Leading Hunter New England doctors urge women not to delay life-saving breast cancer screenings

New data reveals huge drop off in breast screenings and surgeries due to COVID-19

To coincide with Breast Cancer Awareness Month, leading breast specialists from across the Hunter New England health district are urging women not to delay vital breast screening appointments and to prioritise their breast health.

According to the National Breast Cancer Foundation Impact of COVID-19 Report, during the 2020 lockdowns roughly 98% of breast screening appointments were cancelled or delayed, followed by the complete closure of Breast Screen NSW in August 2021 for two months.

In addition to the significant decline in breast screening appointments, there has been a 10-30% drop in diagnostic and investigational surgeries, including biopsies, mastectomies and lumpectomies in the first wave of COVID-19. A surgical delay of 12 weeks could result in 500 more breast cancer deaths per year.1

GenesisCare Radiation Oncologist specialising in breast cancer, Dr Katherine Neville, said: “Due to ongoing state and national lockdowns, we have seen a drop in new cancer diagnoses over the last 18 months, and as a result we are beginning to see a rise in more complex cancer cases as patients present with later stage disease.”

“For breast cancer in particular, early detection is critical to ensuring patients have the best chances of cure and can also impact the number and nature of treatments patients will require.”

Tracey Duncan, a 51 y/o Kindergarten teacher from Cessnock, was diagnosed with breast cancer at the height of the NSW COVID-19 outbreak this year and is currently undergoing chemotherapy and radiation therapy. Tracey had a breast screen appointment cancelled in 2020 due to COVID-19 and it was only when Tracey had her next appointment, a whole twelve months later, that her breast cancer was picked up.

“I was very lucky that my breast cancer was picked up early, despite the cancelled screening appointment last year, which meant that I could get a lumpectomy and a shorter course of chemotherapy.”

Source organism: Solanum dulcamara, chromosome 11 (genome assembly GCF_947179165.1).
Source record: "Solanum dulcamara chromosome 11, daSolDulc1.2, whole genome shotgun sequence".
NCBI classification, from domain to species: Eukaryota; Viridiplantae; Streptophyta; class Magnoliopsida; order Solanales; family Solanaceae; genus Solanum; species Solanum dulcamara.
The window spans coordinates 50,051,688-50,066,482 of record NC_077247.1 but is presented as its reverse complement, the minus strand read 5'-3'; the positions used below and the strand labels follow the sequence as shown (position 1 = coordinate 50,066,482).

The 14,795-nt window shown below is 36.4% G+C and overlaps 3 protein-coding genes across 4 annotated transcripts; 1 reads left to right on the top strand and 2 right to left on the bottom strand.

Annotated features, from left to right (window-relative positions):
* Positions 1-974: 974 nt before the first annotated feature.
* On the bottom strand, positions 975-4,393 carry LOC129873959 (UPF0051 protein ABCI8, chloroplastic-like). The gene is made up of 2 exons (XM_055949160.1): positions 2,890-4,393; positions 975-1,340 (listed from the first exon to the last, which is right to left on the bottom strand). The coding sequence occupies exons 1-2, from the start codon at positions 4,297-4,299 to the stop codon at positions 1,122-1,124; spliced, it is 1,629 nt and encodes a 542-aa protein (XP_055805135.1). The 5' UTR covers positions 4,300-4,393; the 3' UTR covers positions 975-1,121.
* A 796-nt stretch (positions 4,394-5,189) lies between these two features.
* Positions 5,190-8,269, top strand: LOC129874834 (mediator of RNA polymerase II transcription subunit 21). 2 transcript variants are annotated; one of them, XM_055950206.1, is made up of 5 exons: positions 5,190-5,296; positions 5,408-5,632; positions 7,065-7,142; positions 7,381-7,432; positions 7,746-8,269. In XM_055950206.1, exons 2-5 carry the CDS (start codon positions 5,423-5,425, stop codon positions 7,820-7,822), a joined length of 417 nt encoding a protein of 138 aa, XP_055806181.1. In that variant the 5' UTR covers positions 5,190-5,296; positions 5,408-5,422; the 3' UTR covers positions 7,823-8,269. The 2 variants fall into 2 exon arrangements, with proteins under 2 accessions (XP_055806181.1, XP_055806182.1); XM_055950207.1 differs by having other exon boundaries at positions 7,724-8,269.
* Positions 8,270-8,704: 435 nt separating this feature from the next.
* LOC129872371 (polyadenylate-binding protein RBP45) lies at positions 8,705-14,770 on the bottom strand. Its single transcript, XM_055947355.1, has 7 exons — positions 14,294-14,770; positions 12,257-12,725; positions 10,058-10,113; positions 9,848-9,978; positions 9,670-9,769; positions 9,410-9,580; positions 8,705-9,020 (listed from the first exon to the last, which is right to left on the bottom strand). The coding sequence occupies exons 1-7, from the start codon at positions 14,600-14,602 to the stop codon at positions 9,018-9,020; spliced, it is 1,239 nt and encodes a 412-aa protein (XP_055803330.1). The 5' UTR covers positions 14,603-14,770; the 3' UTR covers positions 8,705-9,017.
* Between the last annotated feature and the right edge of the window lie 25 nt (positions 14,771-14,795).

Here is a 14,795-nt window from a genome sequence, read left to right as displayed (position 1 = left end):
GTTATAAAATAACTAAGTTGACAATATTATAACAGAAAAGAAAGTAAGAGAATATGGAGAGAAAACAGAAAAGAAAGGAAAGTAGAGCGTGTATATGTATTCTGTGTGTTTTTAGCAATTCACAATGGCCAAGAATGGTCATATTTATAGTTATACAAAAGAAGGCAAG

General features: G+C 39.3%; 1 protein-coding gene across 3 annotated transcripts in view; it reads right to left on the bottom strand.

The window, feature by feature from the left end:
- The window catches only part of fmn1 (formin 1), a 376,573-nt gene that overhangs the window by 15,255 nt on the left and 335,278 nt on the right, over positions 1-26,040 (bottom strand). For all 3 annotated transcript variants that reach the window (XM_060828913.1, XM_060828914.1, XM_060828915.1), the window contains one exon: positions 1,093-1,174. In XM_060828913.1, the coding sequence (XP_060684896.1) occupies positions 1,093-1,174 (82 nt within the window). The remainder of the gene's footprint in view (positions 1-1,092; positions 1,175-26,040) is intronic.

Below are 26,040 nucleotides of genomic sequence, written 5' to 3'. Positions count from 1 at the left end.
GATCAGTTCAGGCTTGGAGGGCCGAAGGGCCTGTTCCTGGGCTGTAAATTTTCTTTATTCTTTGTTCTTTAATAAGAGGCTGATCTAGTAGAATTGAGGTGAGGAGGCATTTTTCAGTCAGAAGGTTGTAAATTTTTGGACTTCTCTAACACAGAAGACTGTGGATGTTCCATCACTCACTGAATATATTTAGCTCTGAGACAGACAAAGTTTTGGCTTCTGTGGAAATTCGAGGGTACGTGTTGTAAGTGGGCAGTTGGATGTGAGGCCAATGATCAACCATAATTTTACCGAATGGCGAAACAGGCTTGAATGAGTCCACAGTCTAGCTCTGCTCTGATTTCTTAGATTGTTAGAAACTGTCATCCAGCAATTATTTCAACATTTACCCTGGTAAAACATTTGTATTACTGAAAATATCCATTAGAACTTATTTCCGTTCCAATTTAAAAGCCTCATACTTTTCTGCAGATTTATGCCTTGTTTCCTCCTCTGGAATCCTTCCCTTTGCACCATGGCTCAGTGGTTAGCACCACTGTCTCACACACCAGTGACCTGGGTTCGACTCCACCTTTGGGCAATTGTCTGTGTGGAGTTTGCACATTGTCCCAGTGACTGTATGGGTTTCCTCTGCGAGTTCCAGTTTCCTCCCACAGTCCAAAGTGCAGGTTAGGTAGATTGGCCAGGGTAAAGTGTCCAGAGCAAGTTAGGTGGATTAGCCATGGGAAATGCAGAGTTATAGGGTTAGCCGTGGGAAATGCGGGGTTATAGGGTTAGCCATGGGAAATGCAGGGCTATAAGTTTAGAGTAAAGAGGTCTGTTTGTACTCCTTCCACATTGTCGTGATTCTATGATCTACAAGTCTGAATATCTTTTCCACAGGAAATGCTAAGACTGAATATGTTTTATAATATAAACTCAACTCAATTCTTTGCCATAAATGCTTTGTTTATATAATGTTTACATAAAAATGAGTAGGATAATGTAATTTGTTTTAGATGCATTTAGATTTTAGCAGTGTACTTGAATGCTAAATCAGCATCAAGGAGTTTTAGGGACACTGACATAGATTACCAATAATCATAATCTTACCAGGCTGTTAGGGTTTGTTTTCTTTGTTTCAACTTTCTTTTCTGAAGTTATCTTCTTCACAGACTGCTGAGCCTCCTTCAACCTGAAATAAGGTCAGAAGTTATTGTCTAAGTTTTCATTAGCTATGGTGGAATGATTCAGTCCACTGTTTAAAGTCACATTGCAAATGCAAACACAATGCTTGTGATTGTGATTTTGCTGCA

“However some women aren’t as lucky and I want to encourage everyone to prioritise their breast health, self-check at home and visit their GP if they notice a bump or even just feel unwell,” said Ms Duncan.

“BreastScreen NSW has been closed during the NSW COVID-19 outbreak however has recently opened. Breast Cancer Awareness Month is a great time for women to head to their local breast screen centre or bus to get their breasts checked or visit their local GP,” said Dr Neville.

Later this year, local breast cancer patients from across the Hunter New England Health District will benefit from a new specialist integrated cancer centre in Maitland run by GenesisCare. The centre is an extension of the radiation oncology cancer service at the Hunter Cancer Centre in Gateshead and patients will be seen by the same specialist team of doctors.

The new integrated cancer centre will offer breast cancer patients access to radiation therapy, medical oncology, sophisticated imaging, pathology, and allied health services in one custom-built space.

Free breast screen clinics are available at East Maitland Bowling Club, Beresfield Bowling Club, Waratah NBN Telethon Mater Institute and Singleton Sisters of Mercy Nursing Home. Women can call 13 20 50 or visit Breast Screen NSW and book their appointment online.

  1. National Breast Cancer Foundation, The Impact of COVID-19: On Australia’s Path Of Progress Towards Zero Deaths From Breast Cancer, accessed 5th October 2021, https://1o2l7w1aqqrk1f987e40vzis-wpengine.netdna-ssl.com/wp-content/uploads/2021/09/FINAL15583_NBCF_COVIDResearchImpactReport_FA_Web.pdf

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